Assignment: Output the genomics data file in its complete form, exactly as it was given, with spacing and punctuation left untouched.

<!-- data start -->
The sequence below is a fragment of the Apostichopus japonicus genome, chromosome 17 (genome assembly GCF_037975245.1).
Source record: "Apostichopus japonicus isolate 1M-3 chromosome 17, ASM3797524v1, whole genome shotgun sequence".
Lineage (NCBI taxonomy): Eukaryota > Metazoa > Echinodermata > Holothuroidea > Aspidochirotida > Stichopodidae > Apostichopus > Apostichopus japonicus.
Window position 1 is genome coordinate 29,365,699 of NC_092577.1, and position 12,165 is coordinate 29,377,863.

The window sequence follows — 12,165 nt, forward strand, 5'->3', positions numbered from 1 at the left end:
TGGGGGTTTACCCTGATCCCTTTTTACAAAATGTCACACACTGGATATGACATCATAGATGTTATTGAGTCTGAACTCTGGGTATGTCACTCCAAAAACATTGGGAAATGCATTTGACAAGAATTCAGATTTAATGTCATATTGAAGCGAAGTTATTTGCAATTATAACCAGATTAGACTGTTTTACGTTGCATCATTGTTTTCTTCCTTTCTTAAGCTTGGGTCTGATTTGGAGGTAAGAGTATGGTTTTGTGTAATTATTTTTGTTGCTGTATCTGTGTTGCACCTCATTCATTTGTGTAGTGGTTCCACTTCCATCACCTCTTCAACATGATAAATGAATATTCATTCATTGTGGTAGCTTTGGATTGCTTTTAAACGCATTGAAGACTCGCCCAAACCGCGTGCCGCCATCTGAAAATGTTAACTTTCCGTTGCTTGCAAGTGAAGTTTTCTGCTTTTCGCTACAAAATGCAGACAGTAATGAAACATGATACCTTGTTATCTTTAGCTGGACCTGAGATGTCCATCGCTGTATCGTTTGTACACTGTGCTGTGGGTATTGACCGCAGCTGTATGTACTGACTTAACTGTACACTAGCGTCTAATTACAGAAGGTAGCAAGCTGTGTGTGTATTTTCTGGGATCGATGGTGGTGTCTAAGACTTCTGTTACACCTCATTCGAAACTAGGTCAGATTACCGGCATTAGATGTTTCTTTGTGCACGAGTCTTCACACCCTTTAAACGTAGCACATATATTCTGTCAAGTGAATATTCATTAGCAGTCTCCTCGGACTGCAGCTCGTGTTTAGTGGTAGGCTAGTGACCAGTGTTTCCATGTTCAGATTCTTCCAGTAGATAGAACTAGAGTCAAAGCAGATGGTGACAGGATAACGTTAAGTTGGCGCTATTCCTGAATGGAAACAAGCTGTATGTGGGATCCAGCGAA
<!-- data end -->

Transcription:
The sequence below is a fragment of the Apostichopus japonicus genome, chromosome 17 (genome assembly GCF_037975245.1).
Source record: "Apostichopus japonicus isolate 1M-3 chromosome 17, ASM3797524v1, whole genome shotgun sequence".
Lineage (NCBI taxonomy): Eukaryota > Metazoa > Echinodermata > Holothuroidea > Aspidochirotida > Stichopodidae > Apostichopus > Apostichopus japonicus.
Window position 1 is genome coordinate 29,365,699 of NC_092577.1, and position 12,165 is coordinate 29,377,863.

The window sequence follows — 12,165 nt, forward strand, 5'->3', positions numbered from 1 at the left end:
TGGGGGTTTACCCTGATCCCTTTTTACAAAATGTCACACACTGGATATGACATCATAGATGTTATTGAGTCTGAACTCTGGGTATGTCACTCCAAAAACATTGGGAAATGCATTTGACAAGAATTCAGATTTAATGTCATATTGAAGCGAAGTTATTTGCAATTATAACCAGATTAGACTGTTTTACGTTGCATCATTGTTTTCTTCCTTTCTTAAGCTTGGGTCTGATTTGGAGGTAAGAGTATGGTTTTGTGTAATTATTTTTGTTGCTGTATCTGTGTTGCACCTCATTCATTTGTGTAGTGGTTCCACTTCCATCACCTCTTCAACATGATAAATGAATATTCATTCATTGTGGTAGCTTTGGATTGCTTTTAAACGCATTGAAGACTCGCCCAAACCGCGTGCCGCCATCTGAAAATGTTAACTTTCCGTTGCTTGCAAGTGAAGTTTTCTGCTTTTCGCTACAAAATGCAGACAGTAATGAAACATGATACCTTGTTATCTTTAGCTGGACCTGAGATGTCCATCGCTGTATCGTTTGTACACTGTGCTGTGGGTATTGACCGCAGCTGTATGTACTGACTTAACTGTACACTAGCGTCTAATTACAGAAGGTAGCAAGCTGTGTGTGTATTTTCTGGGATCGATGGTGGTGTCTAAGACTTCTGTTACACCTCATTCGAAACTAGGTCAGATTACCGGCATTAGATGTTTCTTTGTGCACGAGTCTTCACACCCTTTAAACGTAGCACATATATTCTGTCAAGTGAATATTCATTAGCAGTCTCCTCGGACTGCAGCTCGTGTTTAGTGGTAGGCTAGTGACCAGTGTTTCCATGTTCAGATTCTTCCAGTAGATAGAACTAGAGTCAAAGCAGATGGTGACAGGATAACGTTAAGTTGGCGCTATTCCTGAATGGAAACAAGCTGTATGTGGGATCCAGCGAA